Iran coach Carlos Queiroz pleads for sympathy for his suffering players
Coach says Team Melli have had to endure hard times while the country suffers global sanctions and hails his players after their draw with Nigeria
Agence France-Presse in Curitiba, Brazil
Iran coach Carlos Queiroz called for "sympathy and respect" for his team after they were booed off by the Brazilian fans following their 0-0 draw with Nigeria.
Iran's preparations for the World Cup have been undermined by international sanctions against the Iranian government that has seen their funding cut and made it difficult to organise friendlies against top teams.
And with 14 of his 23-man squad based in the domestic Iran league, Queiroz hailed his side's efforts and said fans had to be realistic of the spectacle they could offer.
"The spectators maybe didn't see it this way, but in football when you play with attitude, soul, emotions, tension it can also be an attractive game and that is what happened," said the former Real Madrid boss.
"Of course you would prefer to see four or five goals and I understand that, but for us we prefer to go home with one point.
"We come from a nation that doesn't have the same facilities. We don't have players from the biggest teams. Instead, they showed they are honest players for 90 minutes with concentration and hard work so they deserve to celebrate.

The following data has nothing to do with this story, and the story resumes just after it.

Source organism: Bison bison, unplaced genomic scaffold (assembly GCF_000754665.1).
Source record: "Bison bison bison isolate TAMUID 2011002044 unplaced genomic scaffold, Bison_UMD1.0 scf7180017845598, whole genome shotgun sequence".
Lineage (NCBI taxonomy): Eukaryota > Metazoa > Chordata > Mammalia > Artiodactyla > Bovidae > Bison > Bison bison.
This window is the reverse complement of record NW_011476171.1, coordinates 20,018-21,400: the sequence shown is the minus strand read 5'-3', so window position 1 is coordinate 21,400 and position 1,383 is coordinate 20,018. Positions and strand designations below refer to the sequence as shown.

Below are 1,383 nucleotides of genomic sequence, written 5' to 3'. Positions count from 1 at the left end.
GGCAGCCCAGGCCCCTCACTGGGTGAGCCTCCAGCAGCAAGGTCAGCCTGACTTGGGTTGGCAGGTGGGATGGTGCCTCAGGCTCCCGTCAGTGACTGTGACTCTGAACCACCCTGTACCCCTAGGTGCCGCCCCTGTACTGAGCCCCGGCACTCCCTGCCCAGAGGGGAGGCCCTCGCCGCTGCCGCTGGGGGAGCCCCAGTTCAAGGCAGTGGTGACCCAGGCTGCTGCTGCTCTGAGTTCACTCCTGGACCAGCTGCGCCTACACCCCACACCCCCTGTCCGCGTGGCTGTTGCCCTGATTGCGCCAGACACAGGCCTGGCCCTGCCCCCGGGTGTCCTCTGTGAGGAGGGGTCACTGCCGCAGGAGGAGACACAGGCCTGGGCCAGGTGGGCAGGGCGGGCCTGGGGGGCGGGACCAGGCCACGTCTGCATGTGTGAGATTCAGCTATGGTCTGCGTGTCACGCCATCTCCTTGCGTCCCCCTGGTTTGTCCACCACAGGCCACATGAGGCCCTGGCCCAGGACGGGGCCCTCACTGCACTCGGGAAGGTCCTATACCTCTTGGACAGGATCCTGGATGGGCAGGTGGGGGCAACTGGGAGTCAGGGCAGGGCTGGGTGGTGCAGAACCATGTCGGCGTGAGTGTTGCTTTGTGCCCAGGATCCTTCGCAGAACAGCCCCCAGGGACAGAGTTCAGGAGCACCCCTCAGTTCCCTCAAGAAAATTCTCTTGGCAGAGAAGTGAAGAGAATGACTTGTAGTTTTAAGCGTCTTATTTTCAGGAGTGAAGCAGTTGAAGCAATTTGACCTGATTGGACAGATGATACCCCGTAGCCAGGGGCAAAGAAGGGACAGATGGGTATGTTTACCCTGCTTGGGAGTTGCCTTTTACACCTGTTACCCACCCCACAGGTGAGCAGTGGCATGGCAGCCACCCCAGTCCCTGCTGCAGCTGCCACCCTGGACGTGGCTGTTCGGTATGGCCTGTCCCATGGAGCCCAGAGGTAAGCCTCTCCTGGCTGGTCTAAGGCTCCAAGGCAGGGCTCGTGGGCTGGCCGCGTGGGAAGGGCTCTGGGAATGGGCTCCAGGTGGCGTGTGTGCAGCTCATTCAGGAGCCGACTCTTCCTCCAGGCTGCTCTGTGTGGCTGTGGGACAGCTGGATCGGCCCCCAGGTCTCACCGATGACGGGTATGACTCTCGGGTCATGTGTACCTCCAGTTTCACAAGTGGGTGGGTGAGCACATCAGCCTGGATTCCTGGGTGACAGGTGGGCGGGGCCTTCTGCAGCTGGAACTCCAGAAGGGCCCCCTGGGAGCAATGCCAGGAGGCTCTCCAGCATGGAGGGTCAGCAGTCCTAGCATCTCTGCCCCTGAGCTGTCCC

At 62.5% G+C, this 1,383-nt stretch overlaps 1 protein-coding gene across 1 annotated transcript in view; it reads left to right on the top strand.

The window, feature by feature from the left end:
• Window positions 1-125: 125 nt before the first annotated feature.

"We cannot even play friendly games under the economic problems. I hope that after playing against a great team like Nigeria our players get the sympathy and respect they deserve."
Iranian President Hassan Rowhani even praised the team.
"Proud of our boys who secured our first point - hopefully the first of many more to come," Rouhani tweeted on his English-language Twitter account, alongside a picture of him in tracksuit bottoms and a sports shirt adorned with the national flag.
Iranian media also circulated pictures of Foreign Minister Mohammad Javad Zarif and his nuclear negotiating team watching the match in Vienna, where Iran is in talks with world powers.
Iran coped ably against Nigeria's Premier League stars as the African champions failed to create any clear-cut chances after a promising opening.
But Queiroz, who guided Portugal to the last 16 in the 2010 finals, claimed he had not had time to think of how to stop four-time World Player of the Year Lionel Messi and his Argentine teammates when the sides meet in Belo Horizonte on Saturday.
"We managed to frustrate the football of Nigeria for the first 20 minutes and then we had to stop their stars who began to take it upon themselves to make the game," said the 61-year-old Mozambique-born Portuguese coach.
"It is very hard to stop [John Obi] Mikel, [Victor] Moses, [Peter] Odemwingie etc.
"But step by step we defended very well. We played a realistic game and we always had the intention to score a goal. In the end, it was a draw. That was a fair result because nobody deserved to win the game.
"Now I am so tired I just want to enjoy this point we have achieved. We will have time to think about our next game against Argentina in the coming days," he said.